Spitalfields on a Plate


Foodie tourism is big business in these culinarily cognizant times. Paris just ain’t Paris without a mouthful of ornate macarons. What would a Highlands holiday be without haggis, neeps and tatties? A ramble down La Ramblas without a sticky churro to chew on? The Barcelonés wouldn’t hear of it. But what of the cuisine of our own fair capital? As arguably Europe’s most cosmopolitan city, finding a true flavour of London could prove a little beguiling for the millions of hungry tourists who visit the Big Smoke every year. Well, help is now at hand courtesy of Eating London Food Tour.

Converging at Old Spitalfields Market, with the Saturday morning bargain-hunters already swarming the stalls, our group of 7 eager foodies (all from across the pond) are met by smiley Aussie guide, Nicole.

Our gastronomic odyssey began at St John Bread and Wine with, what we’re audaciously promised, is “the best bacon sandwich in London”. Opened by in 2009, this sister restaurant to the original Clerkenwell branch is a local institution. Founder Fergus Henderson espouses a philosophy of ‘nose to tail eating’. No part of the pig goes to waste (“everything but the oink”). I have to admit, the sandwich delivers – sweet, ever-so-slightly crispy bacon, homemade brown sauce, and the freshly-baked bread – enough said.

Spitalfields has had an eclectic past to say the least. One-time refuge of French Huguenots, Jews from Eastern Europe, Irish weavers, and of course, immigrants from south Asia, particularly Bangladesh. The demise of the wholesale fruit and veg market in 1991 paved the way for the latest crop of emigres, the hipsters – evidenced by the abundance of eye-catching street art that adorns the route to our next stop. Past the Ten Bells pub and the imposing Hawksmoor-designed Christ Church, we make our way down Brushfield Street to The English Restaurant – an atmospheric old dining room, parts of which date to the late 17th century. The wood panelling and pews were actually salvaged from Hawksmoor’s church, while the winding staircase was purloined from the Savoy Theatre. The banana bread and butter pudding with rum custard we get to eat here  is the perfect winter warmer. It’s rich but not sickly, and the booze gives it a welcome punch, offset nicely by the fragrant hint of vanilla.


Next stop, artisan cheese shop Androuet. Master cheesemonger Alex (along with brother Leo) boast some of the finest cheeses this side of the Seine. While 30% of the cheeses are British, the rest hail from Alex’s native France. Matured to perfection in the cellar beneath the shop, we are treated to a sample of some of show-stopping English varieties: the Waterloo (light & subtle), the Cornish Yarl (nutty); the Bishops Stilton with caramelised walnut – a resounding winner.


It’s noon now (aka: pub opening time) so what better way to celebrate than with a visit to proper East End boozer, the Pride of Spitalfields. We sample a thimble-full of the recently-revived Truman Brewery’s newest ale – a piquant example of the East End’s ability to reinvent itself.

As we dodge the crowds and make our way up to Brick Lane’s northern end, the intense aroma of exotic spices yields to the comforting smell of freshly-baked bread, or more specifically, bagels. As any bleary-eyed raver who has staggered down this way in the wee small hours can testify, the Brick Lane Beigeil Bake is legendary. Run by the venerable Mr Sammy, it’s been churning out these delicious doughy treats since 1977, 24 hours a day, 7 days a week. Coppers, cabbies, tramps and traders, Mr Sammy has seen them all in here. “They only come out at night… The good, the bad, and the ugly” as he calls them. As Nicole talks us through the history of the Jewish diaspora in the East End, we tuck into the famous salt-beef bagel. With generous slatherings of tangy mustard and crunchy gherkins, there’s history writ large with every salty mouthful.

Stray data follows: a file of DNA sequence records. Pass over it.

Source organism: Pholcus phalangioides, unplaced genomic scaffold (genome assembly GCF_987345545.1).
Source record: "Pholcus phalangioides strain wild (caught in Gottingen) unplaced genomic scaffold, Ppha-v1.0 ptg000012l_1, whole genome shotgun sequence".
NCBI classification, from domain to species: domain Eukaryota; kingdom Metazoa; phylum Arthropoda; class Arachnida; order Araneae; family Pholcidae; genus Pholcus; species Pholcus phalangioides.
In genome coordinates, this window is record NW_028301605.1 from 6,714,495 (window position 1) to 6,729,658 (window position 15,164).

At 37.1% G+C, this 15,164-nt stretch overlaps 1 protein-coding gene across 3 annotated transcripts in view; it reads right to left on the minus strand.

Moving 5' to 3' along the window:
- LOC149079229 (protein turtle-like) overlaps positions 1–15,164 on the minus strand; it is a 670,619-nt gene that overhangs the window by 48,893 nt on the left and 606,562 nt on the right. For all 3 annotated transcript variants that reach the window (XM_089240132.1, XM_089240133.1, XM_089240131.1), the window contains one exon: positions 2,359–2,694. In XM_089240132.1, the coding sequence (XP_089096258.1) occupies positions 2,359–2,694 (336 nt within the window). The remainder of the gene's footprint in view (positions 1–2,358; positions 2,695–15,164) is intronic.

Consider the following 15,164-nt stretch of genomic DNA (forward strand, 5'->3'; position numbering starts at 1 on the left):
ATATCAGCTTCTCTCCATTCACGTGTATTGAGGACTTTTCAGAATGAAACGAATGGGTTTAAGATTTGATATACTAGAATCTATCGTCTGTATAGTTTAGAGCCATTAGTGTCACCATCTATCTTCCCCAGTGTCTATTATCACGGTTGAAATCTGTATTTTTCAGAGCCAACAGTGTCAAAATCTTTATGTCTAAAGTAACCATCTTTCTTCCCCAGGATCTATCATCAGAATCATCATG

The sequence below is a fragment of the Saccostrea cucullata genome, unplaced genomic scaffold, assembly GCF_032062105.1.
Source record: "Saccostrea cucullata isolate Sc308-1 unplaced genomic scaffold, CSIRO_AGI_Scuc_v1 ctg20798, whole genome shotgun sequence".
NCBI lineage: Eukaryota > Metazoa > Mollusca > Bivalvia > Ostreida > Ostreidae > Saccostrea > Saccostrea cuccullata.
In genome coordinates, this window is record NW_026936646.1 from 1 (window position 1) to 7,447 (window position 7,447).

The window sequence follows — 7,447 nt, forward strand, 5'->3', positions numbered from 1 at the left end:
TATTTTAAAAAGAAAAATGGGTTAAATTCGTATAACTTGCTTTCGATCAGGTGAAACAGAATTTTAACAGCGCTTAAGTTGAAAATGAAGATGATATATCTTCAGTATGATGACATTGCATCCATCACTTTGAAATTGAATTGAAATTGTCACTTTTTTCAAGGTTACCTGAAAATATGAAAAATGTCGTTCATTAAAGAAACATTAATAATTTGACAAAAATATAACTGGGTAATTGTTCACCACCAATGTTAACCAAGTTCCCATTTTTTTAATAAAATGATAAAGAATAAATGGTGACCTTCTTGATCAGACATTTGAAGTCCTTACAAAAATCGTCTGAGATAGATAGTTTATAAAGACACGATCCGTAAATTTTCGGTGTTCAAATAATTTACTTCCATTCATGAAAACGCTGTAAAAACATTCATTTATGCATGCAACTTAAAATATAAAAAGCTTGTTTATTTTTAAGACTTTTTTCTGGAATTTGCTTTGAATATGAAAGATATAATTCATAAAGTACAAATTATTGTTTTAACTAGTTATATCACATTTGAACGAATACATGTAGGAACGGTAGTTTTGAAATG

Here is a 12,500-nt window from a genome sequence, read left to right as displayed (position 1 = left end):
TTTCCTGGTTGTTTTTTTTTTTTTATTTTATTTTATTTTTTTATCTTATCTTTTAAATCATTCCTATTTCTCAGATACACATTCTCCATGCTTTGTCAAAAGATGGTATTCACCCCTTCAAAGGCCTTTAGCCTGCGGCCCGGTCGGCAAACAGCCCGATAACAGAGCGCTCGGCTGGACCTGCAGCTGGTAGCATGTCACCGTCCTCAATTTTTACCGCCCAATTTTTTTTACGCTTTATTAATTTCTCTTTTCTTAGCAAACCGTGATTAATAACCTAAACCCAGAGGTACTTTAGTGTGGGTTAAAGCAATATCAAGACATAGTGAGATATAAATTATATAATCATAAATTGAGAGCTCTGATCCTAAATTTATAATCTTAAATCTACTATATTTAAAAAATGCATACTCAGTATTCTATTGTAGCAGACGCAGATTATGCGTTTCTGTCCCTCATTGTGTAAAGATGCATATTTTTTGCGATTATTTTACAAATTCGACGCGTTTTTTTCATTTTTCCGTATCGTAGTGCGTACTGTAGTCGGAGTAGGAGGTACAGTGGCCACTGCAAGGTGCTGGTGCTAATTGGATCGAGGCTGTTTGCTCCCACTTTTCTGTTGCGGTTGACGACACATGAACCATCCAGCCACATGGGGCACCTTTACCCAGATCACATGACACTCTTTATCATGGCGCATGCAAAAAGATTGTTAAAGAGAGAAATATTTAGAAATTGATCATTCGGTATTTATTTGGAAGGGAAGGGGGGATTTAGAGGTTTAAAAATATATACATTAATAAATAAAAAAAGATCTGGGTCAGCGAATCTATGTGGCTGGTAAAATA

Our final stop takes us to swanky Pizza East. With cocktail bar Concrete downstairs and über trendy Shoreditch House next door, Pizza East is now one of Shoreditch’s hippest dining haunts. Once the famous Tea nightclub, the glitzy interior (all exposed brickwork and rococo lighting) is a fitting setting for our final dish – salted chocolate caramel tart, a deliciously indulgent dessert, served with an elegant quenelle of vanilla clotted cream, is quite literally the icing on the cake.


While this mightn’t be one for the Londoners, the tourists loved it. Nicole had them (pun alert*) eating out of the palm of her hand with this pleasing blend of history and gluttony.

It would have been nice for my Yankee companions to savour a taste of authentic Cockney grub, such as the East End’s legendary pie & mash shops or a jaunt down Tubby Issacs (now sadly closed)? God only knows what they would have made of jellied eels or the offer of “extra liquor”.

And while it’s pretty high on calorific content (we also squeezed in a bite at Poppies Fish & Chips and a lamb pasanda at Aladin), the portions are manageable and the walking in between helps to shift some of the stodge.

Admittedly, this won’t be to everyone’s taste. While Londoners and even visitors from other parts of the UK might scoff at the idea of fish & chips, curry, or a pint in a pub, the experience is a real novelty for the tourists. Moreover, it makes you appreciate the everyday for it’s history. Did you know ‘our’ national dish (fish and chips) was brought here by the Portuguese and Belgians respectively? Think about that next time you pop in to your humble local chippy? Now to get a salad…

Eating London Food Tours run daily at 10am Monday – Saturday. Contact info@eatinglondontours.co.uk for availability. 

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